Handful of huckleberries
Saaster

A forest of huckleberries to the new National Museum of Forest Service History visitor center and interpretive trail. The nonprofit museum, which notes that it is entirely separate from the U.S. Forest Service, unveiled its newest public features at a ribbon-cutting ceremony held this week on its 36-acre campus near the Missoula International Airport. The museum is the realization of a dream that began nearly 30 years ago, and which continues with efforts to build a 30,000-square-feet education center that will eventually welcome an estimated 100,000 visitors a year. In the meantime, visitors can stroll along the new Forest Discovery Trail and learn more about the history of the Forest Service and forest conservation in the United States, and western Montana’s unique role in that history.

International incidents of chokecherries to the Chinese authorities who are detaining a University of Montana student, holding him without charges while demanding “settlement” money from his mother. Guthrie McLean, a senior enrolled in East Asian studies with a minor in media arts, was arrested on Sunday, July 16, after coming to his mom’s aid during a dispute with a taxi driver, according to Jennifer McLean. U.S. Sen. Steve Daines’ office is working with the U.S. Embassy, Chinese Embassy and Chinese Ministry of Foreign Affairs in Beijing to expedite the case and ensure a consulate meets Guthrie McLean. U.S. Sen. Jon Tester is also urging action, writing to both Secretary of State Rex Tillerson and U.S. Ambassador to China Terry Branstad to urge “diplomatic intervention to secure his timely release." In the meantime, Jennifer McLean has not been allowed to visit her son, or even to speak with the U.S. Embassy or consulate representative. And a family friend worries the police are deliberatively stalling in an attempt to coerce a worried mother into paying them thousands of dollars she doesn’t have.

Eventful huckleberries to the The Event at Rebecca Farm, which is marking its 16th year of hosting world-class equestrian competitions this week. The Event in Kalispell has grown steadily over the years thanks to the efforts of Sarah Broussard and hundreds of volunteers. This year’s triathlon will bring more than 650 competitors to check out a number of new features, including a horsemanship class for kids. As if that wasn’t enough, the Event has also raised almost $325,000 in donations for “Halt Cancer at X,” an initiative created in memory of Broussard’s mother that helps local women with breast cancer and supports national research to find a cure.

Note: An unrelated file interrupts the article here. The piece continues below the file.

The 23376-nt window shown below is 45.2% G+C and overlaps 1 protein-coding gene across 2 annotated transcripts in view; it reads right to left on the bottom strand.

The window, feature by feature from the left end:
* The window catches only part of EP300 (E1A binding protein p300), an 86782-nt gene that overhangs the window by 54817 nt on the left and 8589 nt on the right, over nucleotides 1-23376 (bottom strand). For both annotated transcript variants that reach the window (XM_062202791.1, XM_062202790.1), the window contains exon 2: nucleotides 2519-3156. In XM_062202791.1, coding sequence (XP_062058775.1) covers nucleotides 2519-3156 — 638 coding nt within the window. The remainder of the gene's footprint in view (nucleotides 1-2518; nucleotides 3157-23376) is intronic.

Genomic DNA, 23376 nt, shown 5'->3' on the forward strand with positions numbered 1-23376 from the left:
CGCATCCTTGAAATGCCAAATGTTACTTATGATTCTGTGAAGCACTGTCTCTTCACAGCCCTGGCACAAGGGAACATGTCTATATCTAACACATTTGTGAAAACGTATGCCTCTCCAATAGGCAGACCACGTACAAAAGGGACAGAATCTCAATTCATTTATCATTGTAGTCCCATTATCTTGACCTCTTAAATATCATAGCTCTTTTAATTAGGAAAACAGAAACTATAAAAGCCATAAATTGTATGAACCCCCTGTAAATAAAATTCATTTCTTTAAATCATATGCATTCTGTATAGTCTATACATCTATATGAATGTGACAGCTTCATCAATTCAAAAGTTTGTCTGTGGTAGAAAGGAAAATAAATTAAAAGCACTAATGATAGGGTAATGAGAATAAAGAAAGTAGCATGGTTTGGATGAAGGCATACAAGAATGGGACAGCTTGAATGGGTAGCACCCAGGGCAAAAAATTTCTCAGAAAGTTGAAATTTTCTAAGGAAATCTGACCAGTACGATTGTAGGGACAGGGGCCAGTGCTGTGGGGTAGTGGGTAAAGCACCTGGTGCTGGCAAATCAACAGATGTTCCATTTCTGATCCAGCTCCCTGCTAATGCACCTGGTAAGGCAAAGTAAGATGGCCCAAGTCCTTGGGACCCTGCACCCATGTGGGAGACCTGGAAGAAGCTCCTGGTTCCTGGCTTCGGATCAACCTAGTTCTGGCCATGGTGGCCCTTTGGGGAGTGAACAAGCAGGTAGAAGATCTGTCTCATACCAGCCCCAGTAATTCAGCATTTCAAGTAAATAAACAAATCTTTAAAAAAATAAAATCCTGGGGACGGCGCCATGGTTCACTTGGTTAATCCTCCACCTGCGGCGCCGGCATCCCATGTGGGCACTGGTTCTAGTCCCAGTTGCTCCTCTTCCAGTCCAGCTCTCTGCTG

Silent chokecherries to the lack of public comment on the Missoula city budget. The latest proposed fiscal year 2018 budget includes a property tax increase of more than 4 percent. Whether Missoulians love or hate the proposed budget, and agree or disagree with its priorities, they ought to take a moment to look at the preliminary budget documents available on the City of Missoula’s website (https://www.ci.missoula.mt.us/2202/FY18-Preliminary-Budget) and let their ward representatives know what they think now – rather than after the budget has been approved and it’s too late to make changes. The next opportunity to weigh in on budget matters will be at the council’s regular Monday evening meeting held in Council Chambers starting at 7 p.m. on July 24.

Heartbroken huckleberries to all the firefighters out there doing their jobs, putting their lives on the line to keep forest fires at bay, and mourning the loss of one of their own this week. Mere chokecherries cannot convey the depths of our sorrow upon learning that, on July 19, 19-year-old Missoula resident Trenton Johnson, who was employed by Oregon-based Grayback Forestry, Inc., was struck by a falling tree and killed while fighting a fire in the Lolo National Forest. His death is yet another reminder of the dangerous, important work carried out by firefighters every year – and the need for us all to support them.

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